EU’s “Right to Be Forgotten” Policy Sets Bad Precedent for Free Expression Worldwide

In the latest development in the debate over the “right to be forgotten” in Europe, Google has decided to begin suppressing links to URLs not only for searches on EU country-level domains, but also for searches conducted from within EU countries on their global .com site. CDT remains very critical of the reasoning behind the CJEU ruling in Google Spain v AEPD, Mario Costeja Gonzale.

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A Hard Look at India’s Ban on Zero Rating

The Telecom Regulatory Authority of India (TRAI) released its “Prohibition of Discriminatory Tariffs for Data Services Regulations,” effectively banning differential pricing arrangements (such as zero rating) for Internet access. The outcome is not altogether surprising, but the TRAI’s decision to ban all arrangements that either charge or have the effect of charging differential pricing on the basis of content seems under-explained and overbroad.

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Repairing Damages: The Commerce Department's Copyright White Paper

Yesterday, the Department of Commerce released its “White Paper on Remixes, First Sale, and Statutory Damages.” The paper is the culmination of more than five years of work by the Department’s Internet Policy Task Force. Among its many recommendations, the paper plots a course for significant progress on calibrating statutory damages for copyright infringement.

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States Take Steps to Limit School Surveillance of Student Social Media Pages

It’s no secret that schools across the country regularly monitor students’ social media pages. In Florida and California, for example, school districts hire “social media listening” services to monitor students’ pages for threats of violence. Federal student privacy laws do not address social media surveillance, and few state laws prevent schools from accessing content students post on social media pages that are not private.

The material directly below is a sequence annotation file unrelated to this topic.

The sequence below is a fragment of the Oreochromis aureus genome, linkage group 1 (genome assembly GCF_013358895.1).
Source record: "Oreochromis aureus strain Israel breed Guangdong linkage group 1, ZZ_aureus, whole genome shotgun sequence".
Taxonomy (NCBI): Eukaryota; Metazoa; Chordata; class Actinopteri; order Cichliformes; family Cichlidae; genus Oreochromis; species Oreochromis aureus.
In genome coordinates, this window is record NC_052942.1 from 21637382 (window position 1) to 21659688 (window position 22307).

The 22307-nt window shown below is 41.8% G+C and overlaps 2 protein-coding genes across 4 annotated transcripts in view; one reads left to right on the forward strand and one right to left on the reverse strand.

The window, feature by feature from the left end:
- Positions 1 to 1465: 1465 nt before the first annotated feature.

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Sixth Circuit Considers Internet Restrictions on Former Sex Offenders This Week

The Center for Democracy & Technology has filed an amicus brief in the Sixth Circuit case Doe v. Snyder, a case challenging unconstitutional registration requirements imposed on former sex offenders and brought by the ACLU of Michigan. CDT is joined on the brief by the First Amendment Lawyers Association and Professor David G. Post, an expert in Internet law….

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UK Draft Investigatory Powers Bill Would Not Provide Sufficient Oversight of Surveillance

Recent judgments from the European Court of Human Rights strongly suggest that the United Kingdom’s draft Investigatory Powers Bill would – if adopted – violate the European Convention on Human Rights by providing insufficient oversight. Amending the draft Bill to require independent judicial authorization for surveillance warrants would strengthen oversight.

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Collection of Biometric Data Poses Serious Privacy and Personal Security Risks

Fingerprints. Iris scans. Blood samples. These types of data, referred to as biometric identifiers, are some of the most sensitive forms of identification in existence. Once biometric data is breached, improperly shared, or used for tracking, it’s very difficult for an individual to regain control and prevent misuse. Regulatory proposals that require the collection of biometric samples need to be re-evaluated in an era in which such data is collected from many more individuals — and in which that data is much more vulnerable.

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